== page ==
Kazakhstan Begins Transition to ‘Green’ Economy
Jun 12. Embassy of the Republic of Kazakhstan
Half of Kazakhstan’s Electricity will come from Alternative Sources and Renewables by 2050, According to Presidential Decree.
Renewable and alternative energy sources will provide 50 percent of all electricity produced in Kazakhstan by 2050, according to a Decree signed by Kazakh President Nursultan Nazarbayev on May 30. The goal is part of Nazarbayev’s broad Strategy Kazakhstan-2050 initiative, which is designed to modernize and diversify the nation’s carbon-reliant economy.
The 2050 plan calls for the aggressive development of Kazakhstan’s alternative energy generation as well as water resource, agriculture and waste management sectors. It also contains measures aimed at reducing carbon emissions and increasing energy efficiency in the industrial, housing, utilities and transport sectors.
Kazakhstan’s Minster of Environmental Protection Nurlan Kapparov spelled out the plan at a June 5th briefing at the Central Communications Service. “If domestic natural gas prices remain high, 11 percent of our electricity will come from wind and solar sources, 10 percent from hydro and 8 percent from nuclear by 2030,” Minister Kapparov said. “The remainder will come from coal (49%) and natural gas (21%). By 2050, the share of wind and solar sources will increase to 39 percent, nuclear and hydro will make up 14 percent, gas stations – 16, and the remaining 31 percent will fall to coal stations, which will be upgraded to rely on cleaner-burning technologies,” he added.
If natural gas prices become more affordable, the share of gas-fired power plants will increase to 26 percent by 2030 and 32 percent in 2050.What’s more, energy efficiency measures will allow overall electricity production to be reduced by 10 percent by 2030.
The Strategy Kazakhstan 2050 plan seeks to use the country’s estimated 3.8 trillion cubic meters of natural gas reserves as a bridge between coal and renewable sources for electricity. As development and conversion capacity increases, gas will gradually replace coal plants until they are upgraded or shuttered entirely.
The gradual phasing out of coal will help lay the foundation for large-scale development of the renewable energy and gas chemical sectors while protecting jobs in the coal sector as well. As coal production in absolute terms will not reduce over the next two decades, significant reductions in employment are not foreseen. At the same time, development of new high-tech renewable energy sectors and gas chemical sectors as well as development of gas transportation infrastructure will allow to create new, high paying jobs.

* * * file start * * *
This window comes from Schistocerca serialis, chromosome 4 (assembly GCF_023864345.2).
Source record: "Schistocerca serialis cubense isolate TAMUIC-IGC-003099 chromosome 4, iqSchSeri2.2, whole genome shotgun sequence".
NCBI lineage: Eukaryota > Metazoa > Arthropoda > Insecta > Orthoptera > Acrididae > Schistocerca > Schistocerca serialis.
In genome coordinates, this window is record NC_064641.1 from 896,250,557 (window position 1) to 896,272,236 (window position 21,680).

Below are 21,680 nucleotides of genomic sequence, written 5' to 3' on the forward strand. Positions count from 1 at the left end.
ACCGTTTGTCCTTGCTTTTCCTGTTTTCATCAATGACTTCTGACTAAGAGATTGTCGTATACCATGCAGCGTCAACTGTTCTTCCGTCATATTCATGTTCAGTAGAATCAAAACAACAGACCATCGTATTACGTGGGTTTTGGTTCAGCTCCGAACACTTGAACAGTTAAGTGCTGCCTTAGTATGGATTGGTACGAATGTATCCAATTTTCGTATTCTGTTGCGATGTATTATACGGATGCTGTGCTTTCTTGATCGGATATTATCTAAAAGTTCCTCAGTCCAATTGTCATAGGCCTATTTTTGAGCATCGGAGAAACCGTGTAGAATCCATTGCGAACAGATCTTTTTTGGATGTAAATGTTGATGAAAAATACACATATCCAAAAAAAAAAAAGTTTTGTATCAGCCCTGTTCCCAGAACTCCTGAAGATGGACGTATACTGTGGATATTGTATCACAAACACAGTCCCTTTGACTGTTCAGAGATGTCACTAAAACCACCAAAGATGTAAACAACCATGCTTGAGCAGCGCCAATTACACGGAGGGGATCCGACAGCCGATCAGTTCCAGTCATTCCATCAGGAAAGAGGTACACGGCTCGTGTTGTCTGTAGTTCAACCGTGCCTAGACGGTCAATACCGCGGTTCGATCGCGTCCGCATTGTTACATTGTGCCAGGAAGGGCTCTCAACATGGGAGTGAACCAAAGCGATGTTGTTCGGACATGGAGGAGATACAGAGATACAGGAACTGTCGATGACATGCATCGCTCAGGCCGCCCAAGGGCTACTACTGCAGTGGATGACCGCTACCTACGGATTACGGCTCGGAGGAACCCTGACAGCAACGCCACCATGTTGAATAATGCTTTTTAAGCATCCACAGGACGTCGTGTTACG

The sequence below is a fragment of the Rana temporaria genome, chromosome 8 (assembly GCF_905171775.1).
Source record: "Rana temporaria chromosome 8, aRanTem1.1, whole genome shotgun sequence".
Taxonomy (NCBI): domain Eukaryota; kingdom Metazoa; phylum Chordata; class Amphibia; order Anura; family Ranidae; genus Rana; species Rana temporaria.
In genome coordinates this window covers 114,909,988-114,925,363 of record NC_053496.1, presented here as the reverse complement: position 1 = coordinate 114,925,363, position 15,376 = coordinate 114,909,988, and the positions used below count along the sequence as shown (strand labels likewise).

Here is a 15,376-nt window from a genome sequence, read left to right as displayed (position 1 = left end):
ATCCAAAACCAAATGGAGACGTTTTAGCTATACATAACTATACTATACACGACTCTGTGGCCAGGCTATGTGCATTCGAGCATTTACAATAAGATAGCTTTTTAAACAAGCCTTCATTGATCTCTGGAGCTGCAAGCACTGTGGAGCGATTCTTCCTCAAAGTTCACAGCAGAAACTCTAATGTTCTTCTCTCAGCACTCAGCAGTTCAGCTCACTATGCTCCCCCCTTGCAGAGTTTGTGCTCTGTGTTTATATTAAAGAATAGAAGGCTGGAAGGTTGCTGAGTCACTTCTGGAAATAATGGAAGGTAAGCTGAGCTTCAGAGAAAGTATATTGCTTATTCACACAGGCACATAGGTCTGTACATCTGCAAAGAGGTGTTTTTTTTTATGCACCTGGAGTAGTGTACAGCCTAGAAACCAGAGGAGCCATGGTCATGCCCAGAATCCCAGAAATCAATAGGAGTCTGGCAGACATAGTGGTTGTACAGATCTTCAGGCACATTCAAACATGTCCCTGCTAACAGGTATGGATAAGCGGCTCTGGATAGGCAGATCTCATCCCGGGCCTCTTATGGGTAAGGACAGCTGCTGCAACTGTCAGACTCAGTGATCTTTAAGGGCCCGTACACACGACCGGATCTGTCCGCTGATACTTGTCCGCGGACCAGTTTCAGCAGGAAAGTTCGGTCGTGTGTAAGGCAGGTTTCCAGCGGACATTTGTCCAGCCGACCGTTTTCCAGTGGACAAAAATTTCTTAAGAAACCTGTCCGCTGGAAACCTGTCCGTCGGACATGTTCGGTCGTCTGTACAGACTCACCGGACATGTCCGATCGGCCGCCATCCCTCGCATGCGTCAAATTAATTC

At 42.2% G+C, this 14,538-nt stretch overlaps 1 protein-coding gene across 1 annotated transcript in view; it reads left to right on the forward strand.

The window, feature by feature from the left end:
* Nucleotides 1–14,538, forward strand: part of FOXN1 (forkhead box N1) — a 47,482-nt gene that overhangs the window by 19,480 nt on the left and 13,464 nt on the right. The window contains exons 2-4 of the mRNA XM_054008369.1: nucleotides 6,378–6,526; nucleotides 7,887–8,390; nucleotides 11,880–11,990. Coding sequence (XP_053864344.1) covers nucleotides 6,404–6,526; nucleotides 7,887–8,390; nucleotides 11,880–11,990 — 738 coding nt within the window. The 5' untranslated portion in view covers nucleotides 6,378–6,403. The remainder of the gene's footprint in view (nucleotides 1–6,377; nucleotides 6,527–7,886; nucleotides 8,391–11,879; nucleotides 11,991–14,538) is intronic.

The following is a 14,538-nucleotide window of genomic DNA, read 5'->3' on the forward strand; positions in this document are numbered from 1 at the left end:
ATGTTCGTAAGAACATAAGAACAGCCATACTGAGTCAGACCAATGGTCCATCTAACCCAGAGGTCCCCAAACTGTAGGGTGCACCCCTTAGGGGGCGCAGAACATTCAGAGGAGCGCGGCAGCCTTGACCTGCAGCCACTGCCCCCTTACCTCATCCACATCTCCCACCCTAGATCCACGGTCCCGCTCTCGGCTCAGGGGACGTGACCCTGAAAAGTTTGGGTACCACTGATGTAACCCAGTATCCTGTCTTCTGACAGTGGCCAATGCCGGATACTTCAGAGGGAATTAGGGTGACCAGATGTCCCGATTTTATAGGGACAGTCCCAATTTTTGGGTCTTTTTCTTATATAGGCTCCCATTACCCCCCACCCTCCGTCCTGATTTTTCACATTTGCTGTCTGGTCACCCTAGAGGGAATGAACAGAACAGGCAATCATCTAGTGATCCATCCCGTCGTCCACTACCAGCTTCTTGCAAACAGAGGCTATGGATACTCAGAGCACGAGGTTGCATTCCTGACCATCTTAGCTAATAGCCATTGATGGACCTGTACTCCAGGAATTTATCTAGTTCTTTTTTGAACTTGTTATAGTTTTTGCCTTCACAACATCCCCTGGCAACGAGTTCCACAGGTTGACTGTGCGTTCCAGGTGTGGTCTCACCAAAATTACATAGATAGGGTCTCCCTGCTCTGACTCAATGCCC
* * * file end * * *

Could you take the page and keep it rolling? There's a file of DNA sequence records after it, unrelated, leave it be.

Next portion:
The President’s Decree sets a water resource management goal of transitioning to the more effective and careful use of water resources to meet the growing demands of both the economy and population. The plan also calls for a more productive regional dialogue on joint use of rivers that are shared with the neighboring countries that should be based on fairness and economic attractiveness.
The Decree also set ambitious goals for Kazakhstan’s agriculture sector. Gradual increases in grain yield productivity are coupled with reductions in the amount of water that can be used for irrigation. Both can be achieved through a combination of farmers being provided with affordable financing for equipment procurement and high quality fertilizers, an increase of crop rotation for reducing land degradation, and the application of advanced irrigation technologies.
The President’s vision also calls for the establishment of a robust waste recycling industry, which would provide great opportunities for the creation of new jobs. By 2050, Kazakhstan aims to use public-private partnerships to help build a non-waste, so-called “circular” economy.
In order to reduce air pollution, the Central Asian nation aims to adopt European emissions standards by 2030.
Minister Kapparov also stated that green modernization need not be a heavy load on the national economy. The transfer to the green economy, he said, will have a positive impact on the country’s economy — increasing the Gross Domestic Product (GDP) by as much as 3% by 2050 compared to the status quo. It will also provide for the creation of up to 600,000 new jobs in different sectors of economy. Minister Kapparov said that the overall volume of public and private investments for implementation Kazakhstan Strategy 2050 would be around 3.2 billion U.S. dollars per year until 2050. This is about 1% of the annual GDP.